One of the most promising bits of research in the often grim field of senile dementia studies proposes a simple activity that may slow the progress of both Alzheimer’s disease and the “mild cognitive impairment” that develops into Alzheimer’s among about half of its sufferers. Significant reduction of cognitive decline and a possibly protective effect are tied to walking about five miles a week (a daily average of some three-quarters of a mile, or eight or nine city blocks). Among younger and symptom-free adults, a protective effect may kick in at about six miles per week.
Up to five million of us in the U.S. suffer from Alzheimer’s disease, a number that can be expected to increase with the aging of the baby boom generation. Of course, research continues on causes and a cure for this so far intractable malady. Meanwhile, other scientists focus on ameliorating the effects of the degenerative disorder that robs us of our ability to reason, our memories, our connections to those we love, and ultimately our personalities, as we slip into Shakespeare’s “second childishness and mere oblivion.”
New Research Correlates More Walking with Both Higher Brain Volume and Better Function
The latest data is from an ongoing, twenty-year study on the walking patterns of 426 adults, by now averaging in age from 78 to 81. About a fifth of the subjects have been diagnosed with mild cognitive impairment and about a tenth with Alzheimer’s. MRI scans assessed brain volume in the research subjects, and a standard test of cognitive function measured cognitive decline over five years.
Higher levels of physical activity correlated not only with preservation of brain volume —signifying less brain cell death—but with preservation of brain structure in the areas associated with memory and learning. (“Confounding factors” such as sex, age, head size, education and body fat were controlled for.) Memory decline was slower in the more-active group.
The five-mile threshold showed up most dramatically in the mini mental state exam (MMSE). Among subjects who started out with some degree of cognitive impairment, those who walked five miles or more weekly showed a decline of a single point in their score over five years, while those who walked less declined an average of five points (out of thirty).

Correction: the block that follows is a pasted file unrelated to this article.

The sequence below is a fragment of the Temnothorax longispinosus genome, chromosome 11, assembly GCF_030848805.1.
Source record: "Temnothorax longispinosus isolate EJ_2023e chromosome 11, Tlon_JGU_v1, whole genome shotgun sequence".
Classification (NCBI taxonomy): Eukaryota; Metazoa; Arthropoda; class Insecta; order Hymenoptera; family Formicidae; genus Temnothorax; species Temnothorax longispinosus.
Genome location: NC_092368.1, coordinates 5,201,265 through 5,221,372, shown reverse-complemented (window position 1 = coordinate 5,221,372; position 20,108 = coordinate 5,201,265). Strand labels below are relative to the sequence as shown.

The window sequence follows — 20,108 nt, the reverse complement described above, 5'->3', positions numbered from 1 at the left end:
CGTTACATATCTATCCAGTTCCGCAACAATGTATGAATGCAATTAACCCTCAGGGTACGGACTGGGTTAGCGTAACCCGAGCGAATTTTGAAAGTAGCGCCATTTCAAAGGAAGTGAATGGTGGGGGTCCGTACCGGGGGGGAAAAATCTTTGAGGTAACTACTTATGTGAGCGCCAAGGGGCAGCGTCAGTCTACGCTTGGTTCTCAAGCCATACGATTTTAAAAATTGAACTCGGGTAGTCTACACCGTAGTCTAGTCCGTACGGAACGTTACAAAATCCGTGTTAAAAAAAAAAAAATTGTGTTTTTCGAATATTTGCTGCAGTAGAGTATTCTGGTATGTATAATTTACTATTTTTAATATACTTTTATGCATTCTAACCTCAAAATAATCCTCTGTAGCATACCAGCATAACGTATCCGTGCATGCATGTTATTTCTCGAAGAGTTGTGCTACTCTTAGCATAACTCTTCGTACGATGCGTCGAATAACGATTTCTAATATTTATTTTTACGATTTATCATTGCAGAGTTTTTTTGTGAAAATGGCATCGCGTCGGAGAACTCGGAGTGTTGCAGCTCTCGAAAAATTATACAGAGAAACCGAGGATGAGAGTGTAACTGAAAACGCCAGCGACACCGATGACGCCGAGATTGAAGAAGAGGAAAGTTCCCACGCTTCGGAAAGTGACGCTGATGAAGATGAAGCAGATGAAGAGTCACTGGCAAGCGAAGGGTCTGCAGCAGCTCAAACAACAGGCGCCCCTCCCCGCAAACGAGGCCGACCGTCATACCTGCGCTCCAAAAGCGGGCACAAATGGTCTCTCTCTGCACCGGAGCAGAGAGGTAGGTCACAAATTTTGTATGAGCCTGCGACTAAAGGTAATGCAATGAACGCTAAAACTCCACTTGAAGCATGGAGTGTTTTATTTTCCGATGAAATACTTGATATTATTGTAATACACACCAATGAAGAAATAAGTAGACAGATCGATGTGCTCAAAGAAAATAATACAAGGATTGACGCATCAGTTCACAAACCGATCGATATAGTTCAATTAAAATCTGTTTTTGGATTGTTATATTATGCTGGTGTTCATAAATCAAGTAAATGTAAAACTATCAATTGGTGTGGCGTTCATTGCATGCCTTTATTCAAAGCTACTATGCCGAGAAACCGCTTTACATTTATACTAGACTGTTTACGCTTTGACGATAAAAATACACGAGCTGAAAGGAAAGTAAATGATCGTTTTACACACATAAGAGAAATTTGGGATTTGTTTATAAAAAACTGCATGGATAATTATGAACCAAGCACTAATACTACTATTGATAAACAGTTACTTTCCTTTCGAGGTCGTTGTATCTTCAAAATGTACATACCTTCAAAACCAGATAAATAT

We need to note that this study was observational, and not leap blindly from observing a correlation to ascribing cause and effect. An alternative explanation of the correlation is that among those already more irreversibly on a path toward cognitive decline, one of the many ways in which they might be affected is becoming less active. Since the study is longitudinal (conducted over many years), this should be an easy variable to factor out, but early reports have not addressed this issue. More information will follow as the study undergoes peer review prior to publication. (Current reports are based on a presentation given by lead author Cyrus Raji at a meeting of the Radiological Society of North America.)
Why and How Walking Can Be Proactive
That said, both physical and mental activity in mid-life are known to protect against a myriad of diseases in general. Physical activity assures adequate blood flow to the brain, helps keep neurotransmitters in balance, and is good for the heart. (People with cardiac conditions, of course, need to carefully weigh risk versus benefit in choosing their amount and kind of exercise.)
Maintaining physical activity also specifically helps prevent obesity, forestalls insulin resistance and diabetes, and lowers blood pressure. Obesity, high blood pressure and diabetes are all risk factors for Alzheimer’s. One theoretical model, based on observation of insulin activity within the brain, goes so far as to claim Alzheimer’s as “type 3 diabetes”. Be that as it may, a sedentary lifestyle and high-fat diet correlates with greater Alzheimer’s risk. (At least one study shows cognitive decline after even a single high-fat meal.)
Walking has other health benefits, some of them specifically relevant to Alzheimer’s.
Walking, like other physical activity, helps improve the cholesterol profile, which is also implicated in both onset and progress of Alzheimer’s.
Walking outdoors increases sun exposure, which increases vitamin D within the body. There is growing consensus that current official recommendations for vitamin D levels are too low, and vitamin D3 has been shown to help the immune system clear the brain of amyloid beta, a key component of the amyloid plaques that are a physiological marker of Alzheimer’s.
Walking over unpaved terrain—gravel, sand, dirt or grass—stimulates the sensory nerves in the bottom of the feet, and helps forestall or ameliorate peripheral neuropathy. Some research suggests that the first signs of Alzheimer’s may not be cognitive decline, but difficulties with balance and walking. Regular training of the feet through park or country walks can help forestall problems in these areas.
Walking, like reading, involves rhythmic, lateral eye movements (left to right, right to left) as one scans one’s surroundings. This too correlates with protection against cognitive decline (and incidentally is perhaps the most significant physiological difference between reading print on a page versus reading it on a computer screen, which has been shown to involve considerably less lateral eye movement.)
In short, there’s really no downside to promoting walking as a possible way to protect against cognitive decline. Some of the potential benefits are particularly enhanced by walking in the off-grid context: outdoors, off-pavement. And the benefits can be shared by the whole family: at-risk or even suffering seniors may forestall further decline; middle-agers can enjoy preventive benefits; and the young can be encouraged to develop a life-long habit of healthy activity that will serve them well … on grid or off.